However, through the Seminole and Okeechobee sections of South Florida, places to hang are almost non-existent because of so few trees along the levees. No matter what tent you have, it will be damp in the morning.
Your sleeping bag will also get damp from humidity, so you want it to dry quickly. We prefer synthetics for that reason.
We have Big Agnes (including a double!), Sierra Flex, and Feathered Friends in our gear closet.
In her gear upgrades to go lightweight, Sandra picked up a Zpacks Classic Sleeping Bag 20-degree that weighs under 19 ounces.
It’s important to note that a 40-degree bag isn’t warm enough for Florida, although many hikers arrive here with that assumption. It gets cold here in the winter, and can drop to freezing at times, especially up in the Panhandle.
Florida’s cold is always a damp cold, too, which is miserable if your sleeping bag rating isn’t high enough. Consider a 15 or 20-degree bag for winter hiking here, depending on how you sleep.
We’ve tried them all, but remain big fans of Thermarest pads, especially the ProLite. The NeoAir is lighter but much, much noiser when you roll over on it.
Despite all of the beautiful springs and rivers, Florida has a ton of pollutants in its waterways, particularly south of the Ocala National Forest, where agricultural runoff is rampant.
A Sawyer Squeeze will work wonders, and it’s made right here in Florida. Their Sawyer Mini is good for day hiking and shorter trips; the Squeeze will go the distance.
When we are sharing weight, we regularly use a Katadyn Hiker Pro with great success.
An important consideration with this one when filtering water from swamps, especially Big Cypress: rubberband a coffee filter over the intake to pre-filter out the silt, or you’ll be field stripping the filter frequently. On the Sawyer, make sure you backflush it often.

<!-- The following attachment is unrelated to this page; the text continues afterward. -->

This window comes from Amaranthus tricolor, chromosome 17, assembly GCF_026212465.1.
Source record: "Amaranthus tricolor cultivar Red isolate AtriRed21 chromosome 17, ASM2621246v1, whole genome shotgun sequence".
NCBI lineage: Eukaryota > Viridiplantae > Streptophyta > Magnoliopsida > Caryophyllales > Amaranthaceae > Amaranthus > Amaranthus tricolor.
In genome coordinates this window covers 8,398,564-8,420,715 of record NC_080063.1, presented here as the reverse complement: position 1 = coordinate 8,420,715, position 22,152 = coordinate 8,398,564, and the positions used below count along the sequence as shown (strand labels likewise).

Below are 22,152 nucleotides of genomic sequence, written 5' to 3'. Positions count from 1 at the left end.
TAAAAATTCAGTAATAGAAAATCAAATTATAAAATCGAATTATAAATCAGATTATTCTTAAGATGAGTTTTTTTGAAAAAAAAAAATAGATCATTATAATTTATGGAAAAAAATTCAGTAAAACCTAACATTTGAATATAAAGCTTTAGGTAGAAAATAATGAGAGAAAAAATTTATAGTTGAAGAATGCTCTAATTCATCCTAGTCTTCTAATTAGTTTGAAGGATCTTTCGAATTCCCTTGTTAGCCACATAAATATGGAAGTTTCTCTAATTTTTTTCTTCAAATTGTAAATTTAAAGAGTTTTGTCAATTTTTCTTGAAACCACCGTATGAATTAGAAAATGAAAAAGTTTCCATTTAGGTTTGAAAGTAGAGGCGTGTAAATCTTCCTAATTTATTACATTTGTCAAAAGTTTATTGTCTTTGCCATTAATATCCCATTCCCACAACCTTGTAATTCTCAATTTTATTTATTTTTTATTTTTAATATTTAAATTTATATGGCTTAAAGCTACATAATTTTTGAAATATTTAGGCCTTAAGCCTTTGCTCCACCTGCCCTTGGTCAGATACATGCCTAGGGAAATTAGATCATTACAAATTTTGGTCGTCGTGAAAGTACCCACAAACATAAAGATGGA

We like JetBoil as a kitchen system for ease of use and have used it for nearly a thousand miles of backpacking. It works well when we can share weight.
Canisters are available with enough frequency (at Walmart and at outfitters) to keep you supplied the length of the Florida Trail.
Lightweight alcohol stoves or pocket rockets are the choice for many long distance hikers here, including the homemade kind.
Bear Bag or Canister
Protecting your food from critters is essential on parts of the Florida Trail, and required while backpacking in any of our National Forests.
While we used Sea to Summit dry bags on the Appalachian Trail and hung them on the cables and in the trees as bear bags, Florida is a different story.
Here, there are many places you’ll camp along the Florida Trail where there simply isn’t an easy place to hang one, starting with all of South Florida.
Sandra prefers using a bear canister because it’s simpler to manage. She’s been carrying a BV450 BearVault for the past decade, and has never had an issue with it.